Putin: Russia Has No Plans to ‘Occupy’ Ukraine, ‘Real Genocide’ Happening in Donbas Region

By Naveen Athrappully
Naveen Athrappully
Naveen Athrappully
Naveen Athrappully is a news reporter covering business and world events at The Epoch Times.
March 18, 2022 Updated: March 20, 2022

Russian President Vladimir Putin has declared that his country does not want to occupy Ukraine as Moscow’s invasion entered the fourth week with no end to conflict in sight.

“The appearance of Russian troops near Kyiv and other cities of Ukraine is not connected with the intention to occupy this country. We do not have such a goal, and I also directly stated this in my address on February 24,” Putin said in a televised government meeting on March 16. Instead, Russia was forced with “no other option for self-defense,” he said.

Characterizing the government of Kyiv as “pro-Nazi,” Putin pointed to the “real genocide” of people in Ukraine’s Donbas region who were, for almost eight years, subjected to the “most barbaric methods.” The Ukrainian government-imposed blockades and large-scale punitive actions as well as carried out constant artillery shelling and “terrorist attacks” on Donbas, according to Putin.

“And for what? Only because they sought elementary human rights—to live according to the laws and traditions of their ancestors, to speak their native language, to raise their children the way they want.”

Kyiv also planned to join NATO while authorities made statements about developing nuclear weapons, things Putin said were a “real threat.”

In the future, the “pro-Nazi” regime could get its hands on weapons of mass destruction, whose target would be Russia. The president also accused Ukraine of having a “network of dozens of laboratories” funded by the U.S. Pentagon that was conducting “military biological programs.”

Despite repeated warnings that these actions posed a direct threat to Russia’s security, Ukraine, the United States, and NATO dismissed such concerns with “ostentatious and cynical disdain,” Putin said.

Therefore, Moscow was left with “no options to peacefully solve problems” and was forced to launch a “special military operation.”

The Russian president also criticized Western sanctions imposed on the country, saying that sanctions and restrictions against Russia would have been imposed “in any eventuality.” Moscow’s military action against Ukraine only provided the West with a “pretext for new sanctions.”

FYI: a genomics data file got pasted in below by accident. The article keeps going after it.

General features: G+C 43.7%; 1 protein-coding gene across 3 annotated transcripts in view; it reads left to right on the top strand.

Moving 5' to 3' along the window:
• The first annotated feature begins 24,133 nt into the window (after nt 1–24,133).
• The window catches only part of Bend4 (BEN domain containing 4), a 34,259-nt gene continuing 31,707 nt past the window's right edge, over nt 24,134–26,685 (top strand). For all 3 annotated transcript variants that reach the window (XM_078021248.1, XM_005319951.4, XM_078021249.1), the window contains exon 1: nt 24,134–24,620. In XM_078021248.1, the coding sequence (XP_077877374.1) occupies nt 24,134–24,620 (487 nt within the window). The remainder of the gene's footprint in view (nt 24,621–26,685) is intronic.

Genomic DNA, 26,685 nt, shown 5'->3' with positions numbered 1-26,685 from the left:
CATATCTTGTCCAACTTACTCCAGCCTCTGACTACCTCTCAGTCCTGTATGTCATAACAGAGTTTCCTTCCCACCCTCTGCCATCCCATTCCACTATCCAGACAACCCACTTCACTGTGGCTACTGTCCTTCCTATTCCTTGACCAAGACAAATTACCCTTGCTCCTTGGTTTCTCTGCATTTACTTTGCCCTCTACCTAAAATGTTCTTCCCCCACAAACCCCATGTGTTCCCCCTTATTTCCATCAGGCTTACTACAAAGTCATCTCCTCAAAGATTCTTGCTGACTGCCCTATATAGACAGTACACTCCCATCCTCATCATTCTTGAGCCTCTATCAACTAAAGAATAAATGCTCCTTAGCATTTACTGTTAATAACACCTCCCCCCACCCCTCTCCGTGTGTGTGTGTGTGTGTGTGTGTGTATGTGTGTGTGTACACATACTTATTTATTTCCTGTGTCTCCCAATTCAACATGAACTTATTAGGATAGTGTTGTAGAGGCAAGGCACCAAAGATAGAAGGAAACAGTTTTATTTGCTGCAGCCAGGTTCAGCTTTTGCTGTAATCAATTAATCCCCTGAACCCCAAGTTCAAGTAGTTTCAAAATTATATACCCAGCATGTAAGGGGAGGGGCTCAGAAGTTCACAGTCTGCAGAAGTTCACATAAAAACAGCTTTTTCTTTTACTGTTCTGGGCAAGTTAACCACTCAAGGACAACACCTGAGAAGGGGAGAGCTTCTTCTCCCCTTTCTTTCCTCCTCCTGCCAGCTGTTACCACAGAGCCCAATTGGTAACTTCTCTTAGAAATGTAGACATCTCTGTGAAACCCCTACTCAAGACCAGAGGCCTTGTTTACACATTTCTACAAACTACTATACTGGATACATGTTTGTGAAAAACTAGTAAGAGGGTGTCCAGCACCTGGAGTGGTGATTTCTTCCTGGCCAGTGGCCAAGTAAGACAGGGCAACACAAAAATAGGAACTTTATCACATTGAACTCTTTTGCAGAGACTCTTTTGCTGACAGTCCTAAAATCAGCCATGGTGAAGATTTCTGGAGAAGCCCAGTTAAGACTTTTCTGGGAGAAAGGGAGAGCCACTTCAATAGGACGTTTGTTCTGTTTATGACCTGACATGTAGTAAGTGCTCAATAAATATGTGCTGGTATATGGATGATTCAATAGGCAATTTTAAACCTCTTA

Putin also claimed Russian citizens in many Western nations face discrimination and are refused medical care, jobs, the right to celebrate their culture, etc. just because they are from Russia.

“Trying to ‘cancel’ Russia, the West tore off all the masks of decency, began to act boorishly, demonstrated its true nature,” he added. “It just begs a direct analogy with the anti-Semitic pogroms that the Nazis staged in Germany in the 30s of the last century, and then their henchmen from many European countries who joined Hitler’s aggression against our country during the Great Patriotic War.”

Putin’s characterization of Kyiv as a “pro-Nazi” regime has been denounced by multiple scholars in a statement published in the Jewish Journal on Feb. 27. Russian propaganda constantly presents the elected leaders of Kyiv as Nazis that oppress the local Russian population, it said.

“We strongly reject the Russian government’s cynical abuse of the term genocide, the memory of World War II and the Holocaust, and the equation of the Ukrainian state with the Nazi regime to justify its unprovoked aggression.”

“This rhetoric is factually wrong, morally repugnant, and deeply offensive to the memory of millions of victims of Nazism and those who courageously fought against it, including Russian and Ukrainian soldiers of the Red Army.”

Though the scholars admitted that Ukraine, like any other country, has its share of violent xenophobic and right-wing extremists, they made it clear that it does not justify Russian aggression and the “gross mischaracterization” of the country.

With the Russia–Ukraine war entering its fourth week, Moscow is continuing to shell Ukrainian cities. Since the invasion, there have been 780 confirmed civilian deaths and 3.2 million refugees, according to the United Nations High Commissioner for Refugees.

Both countries are negotiating for a resolution but are yet to come to an agreement. Polish Prime Minister Mateusz Morawiecki has said that he will request a U.N. peacekeeping mission to Ukraine at the next NATO summit.

Naveen Athrappully is a news reporter covering business and world events at The Epoch Times.